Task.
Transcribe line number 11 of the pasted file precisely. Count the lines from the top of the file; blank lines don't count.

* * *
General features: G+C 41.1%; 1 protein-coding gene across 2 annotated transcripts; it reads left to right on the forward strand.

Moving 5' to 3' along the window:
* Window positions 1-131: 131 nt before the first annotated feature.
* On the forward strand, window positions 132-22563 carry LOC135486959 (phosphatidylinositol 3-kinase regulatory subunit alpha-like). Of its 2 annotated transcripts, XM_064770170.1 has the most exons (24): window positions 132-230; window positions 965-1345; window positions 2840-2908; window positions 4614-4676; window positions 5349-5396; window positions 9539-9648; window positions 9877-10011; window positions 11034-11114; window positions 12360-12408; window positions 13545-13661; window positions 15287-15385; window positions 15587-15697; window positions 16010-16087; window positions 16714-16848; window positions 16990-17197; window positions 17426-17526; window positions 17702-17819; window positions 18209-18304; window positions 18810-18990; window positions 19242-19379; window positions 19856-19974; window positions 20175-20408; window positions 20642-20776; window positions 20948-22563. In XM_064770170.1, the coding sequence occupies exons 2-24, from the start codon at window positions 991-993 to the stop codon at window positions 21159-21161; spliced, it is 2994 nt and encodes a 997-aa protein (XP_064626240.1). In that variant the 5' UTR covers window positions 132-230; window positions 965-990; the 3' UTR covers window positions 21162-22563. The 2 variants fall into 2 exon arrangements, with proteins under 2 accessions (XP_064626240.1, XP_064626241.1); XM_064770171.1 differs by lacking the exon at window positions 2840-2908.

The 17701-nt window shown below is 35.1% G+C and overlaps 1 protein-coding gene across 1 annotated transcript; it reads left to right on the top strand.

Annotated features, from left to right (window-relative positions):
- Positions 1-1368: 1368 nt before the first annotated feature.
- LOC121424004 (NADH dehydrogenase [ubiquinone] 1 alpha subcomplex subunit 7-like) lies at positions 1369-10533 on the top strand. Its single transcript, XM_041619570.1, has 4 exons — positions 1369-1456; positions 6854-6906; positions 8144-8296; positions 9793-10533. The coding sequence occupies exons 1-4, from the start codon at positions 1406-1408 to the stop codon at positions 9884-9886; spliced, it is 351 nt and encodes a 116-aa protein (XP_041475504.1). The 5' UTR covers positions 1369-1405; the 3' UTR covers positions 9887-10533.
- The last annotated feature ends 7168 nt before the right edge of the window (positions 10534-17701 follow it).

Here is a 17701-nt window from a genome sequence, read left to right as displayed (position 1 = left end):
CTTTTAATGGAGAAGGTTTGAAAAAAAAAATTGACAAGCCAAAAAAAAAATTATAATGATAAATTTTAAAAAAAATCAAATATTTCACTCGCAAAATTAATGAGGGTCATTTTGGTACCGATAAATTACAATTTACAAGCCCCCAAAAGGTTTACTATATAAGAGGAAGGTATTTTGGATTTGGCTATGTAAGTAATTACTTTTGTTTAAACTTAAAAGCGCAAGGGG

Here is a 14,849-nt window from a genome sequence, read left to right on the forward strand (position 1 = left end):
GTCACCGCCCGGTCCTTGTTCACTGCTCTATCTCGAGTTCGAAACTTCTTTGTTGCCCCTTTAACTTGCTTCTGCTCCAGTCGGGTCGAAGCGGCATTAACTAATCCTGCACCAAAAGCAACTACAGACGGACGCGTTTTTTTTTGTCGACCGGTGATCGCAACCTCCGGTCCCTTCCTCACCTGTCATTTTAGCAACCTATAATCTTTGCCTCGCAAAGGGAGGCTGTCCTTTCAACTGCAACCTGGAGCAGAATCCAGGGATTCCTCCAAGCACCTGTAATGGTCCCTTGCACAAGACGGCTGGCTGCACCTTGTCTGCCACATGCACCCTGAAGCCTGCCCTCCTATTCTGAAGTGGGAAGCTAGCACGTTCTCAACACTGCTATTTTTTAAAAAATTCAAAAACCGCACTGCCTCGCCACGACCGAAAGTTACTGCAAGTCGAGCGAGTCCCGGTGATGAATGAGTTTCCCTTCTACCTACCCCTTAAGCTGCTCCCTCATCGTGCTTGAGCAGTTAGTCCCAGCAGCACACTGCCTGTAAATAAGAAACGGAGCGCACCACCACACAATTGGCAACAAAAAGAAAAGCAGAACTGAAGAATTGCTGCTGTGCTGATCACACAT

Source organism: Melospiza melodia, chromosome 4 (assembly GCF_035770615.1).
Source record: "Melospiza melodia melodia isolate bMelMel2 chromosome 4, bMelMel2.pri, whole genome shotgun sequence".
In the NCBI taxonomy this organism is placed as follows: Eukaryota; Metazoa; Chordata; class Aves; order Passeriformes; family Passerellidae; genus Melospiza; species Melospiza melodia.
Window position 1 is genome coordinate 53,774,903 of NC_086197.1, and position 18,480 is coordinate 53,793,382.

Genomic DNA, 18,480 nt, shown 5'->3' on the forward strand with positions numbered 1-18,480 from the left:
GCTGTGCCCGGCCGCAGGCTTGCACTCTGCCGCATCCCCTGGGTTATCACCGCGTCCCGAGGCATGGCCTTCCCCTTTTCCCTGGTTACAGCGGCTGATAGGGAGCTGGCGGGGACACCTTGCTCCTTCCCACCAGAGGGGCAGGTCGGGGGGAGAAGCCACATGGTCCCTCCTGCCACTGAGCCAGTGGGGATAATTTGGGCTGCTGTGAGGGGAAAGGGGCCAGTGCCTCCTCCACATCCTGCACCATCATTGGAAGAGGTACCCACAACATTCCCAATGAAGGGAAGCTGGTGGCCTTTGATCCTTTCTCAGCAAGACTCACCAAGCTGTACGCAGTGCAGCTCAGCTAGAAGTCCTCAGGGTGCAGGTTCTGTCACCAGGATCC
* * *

CTTTTAATGGAGAAGGTTTGAAAAAAAAAATTGACAAGCCAAAAAAAAAATTATAATGATAAATTTTAAAAAAAATCAAATATTTCACTCGCAAAATTAATGAGGGTCATTTTGGTACCGATAAATTACAATTTACAAGCCCCCAAAAGGTTTACTATATAAGAGGAAGGTATTTTGGATTTGGCTATGTAAGTAATTACTTTTGTTTAAACTTAAAAGCGCAAGGGG